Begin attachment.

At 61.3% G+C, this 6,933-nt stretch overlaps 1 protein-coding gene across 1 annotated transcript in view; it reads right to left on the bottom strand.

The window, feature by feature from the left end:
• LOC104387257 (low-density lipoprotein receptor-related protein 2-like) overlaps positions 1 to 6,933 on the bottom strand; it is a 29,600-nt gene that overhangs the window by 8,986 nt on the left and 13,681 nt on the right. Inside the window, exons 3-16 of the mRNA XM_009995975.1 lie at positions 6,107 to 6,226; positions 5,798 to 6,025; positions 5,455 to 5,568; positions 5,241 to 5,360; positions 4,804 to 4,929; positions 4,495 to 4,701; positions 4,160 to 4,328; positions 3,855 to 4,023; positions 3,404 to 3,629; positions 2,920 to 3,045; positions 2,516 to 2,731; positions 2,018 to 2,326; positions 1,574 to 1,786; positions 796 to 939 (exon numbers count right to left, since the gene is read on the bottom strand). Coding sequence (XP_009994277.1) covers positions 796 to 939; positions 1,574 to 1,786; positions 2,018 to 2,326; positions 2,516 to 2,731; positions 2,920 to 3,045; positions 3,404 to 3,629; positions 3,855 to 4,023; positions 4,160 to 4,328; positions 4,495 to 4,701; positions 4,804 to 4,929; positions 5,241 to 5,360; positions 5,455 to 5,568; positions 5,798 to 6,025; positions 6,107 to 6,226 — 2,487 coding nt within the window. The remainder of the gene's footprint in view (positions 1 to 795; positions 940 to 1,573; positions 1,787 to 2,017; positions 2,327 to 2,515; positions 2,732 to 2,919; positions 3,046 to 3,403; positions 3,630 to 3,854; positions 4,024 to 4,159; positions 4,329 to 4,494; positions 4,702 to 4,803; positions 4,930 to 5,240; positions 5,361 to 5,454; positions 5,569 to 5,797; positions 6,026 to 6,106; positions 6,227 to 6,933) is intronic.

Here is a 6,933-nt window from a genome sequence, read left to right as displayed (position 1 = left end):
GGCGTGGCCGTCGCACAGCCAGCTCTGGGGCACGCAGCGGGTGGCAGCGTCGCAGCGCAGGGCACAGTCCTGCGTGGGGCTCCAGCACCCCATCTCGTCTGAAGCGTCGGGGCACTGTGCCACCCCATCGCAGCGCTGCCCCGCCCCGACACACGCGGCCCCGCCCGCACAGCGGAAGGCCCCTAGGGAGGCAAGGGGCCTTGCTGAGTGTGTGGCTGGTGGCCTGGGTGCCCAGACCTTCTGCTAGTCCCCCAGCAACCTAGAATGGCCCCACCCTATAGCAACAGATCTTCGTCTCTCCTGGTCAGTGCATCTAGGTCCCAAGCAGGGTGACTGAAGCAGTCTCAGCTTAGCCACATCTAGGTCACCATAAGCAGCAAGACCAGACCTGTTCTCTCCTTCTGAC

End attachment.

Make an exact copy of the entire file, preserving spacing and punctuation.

At 61.3% G+C, this 6,933-nt stretch overlaps 1 protein-coding gene across 1 annotated transcript in view; it reads right to left on the bottom strand.

The window, feature by feature from the left end:
• LOC104387257 (low-density lipoprotein receptor-related protein 2-like) overlaps positions 1 to 6,933 on the bottom strand; it is a 29,600-nt gene that overhangs the window by 8,986 nt on the left and 13,681 nt on the right. Inside the window, exons 3-16 of the mRNA XM_009995975.1 lie at positions 6,107 to 6,226; positions 5,798 to 6,025; positions 5,455 to 5,568; positions 5,241 to 5,360; positions 4,804 to 4,929; positions 4,495 to 4,701; positions 4,160 to 4,328; positions 3,855 to 4,023; positions 3,404 to 3,629; positions 2,920 to 3,045; positions 2,516 to 2,731; positions 2,018 to 2,326; positions 1,574 to 1,786; positions 796 to 939 (exon numbers count right to left, since the gene is read on the bottom strand). Coding sequence (XP_009994277.1) covers positions 796 to 939; positions 1,574 to 1,786; positions 2,018 to 2,326; positions 2,516 to 2,731; positions 2,920 to 3,045; positions 3,404 to 3,629; positions 3,855 to 4,023; positions 4,160 to 4,328; positions 4,495 to 4,701; positions 4,804 to 4,929; positions 5,241 to 5,360; positions 5,455 to 5,568; positions 5,798 to 6,025; positions 6,107 to 6,226 — 2,487 coding nt within the window. The remainder of the gene's footprint in view (positions 1 to 795; positions 940 to 1,573; positions 1,787 to 2,017; positions 2,327 to 2,515; positions 2,732 to 2,919; positions 3,046 to 3,403; positions 3,630 to 3,854; positions 4,024 to 4,159; positions 4,329 to 4,494; positions 4,702 to 4,803; positions 4,930 to 5,240; positions 5,361 to 5,454; positions 5,569 to 5,797; positions 6,026 to 6,106; positions 6,227 to 6,933) is intronic.

Here is a 6,933-nt window from a genome sequence, read left to right as displayed (position 1 = left end):
GGCGTGGCCGTCGCACAGCCAGCTCTGGGGCACGCAGCGGGTGGCAGCGTCGCAGCGCAGGGCACAGTCCTGCGTGGGGCTCCAGCACCCCATCTCGTCTGAAGCGTCGGGGCACTGTGCCACCCCATCGCAGCGCTGCCCCGCCCCGACACACGCGGCCCCGCCCGCACAGCGGAAGGCCCCTAGGGAGGCAAGGGGCCTTGCTGAGTGTGTGGCTGGTGGCCTGGGTGCCCAGACCTTCTGCTAGTCCCCCAGCAACCTAGAATGGCCCCACCCTATAGCAACAGATCTTCGTCTCTCCTGGTCAGTGCATCTAGGTCCCAAGCAGGGTGACTGAAGCAGTCTCAGCTTAGCCACATCTAGGTCACCATAAGCAGCAAGACCAGACCTGTTCTCTCCTTCTGAC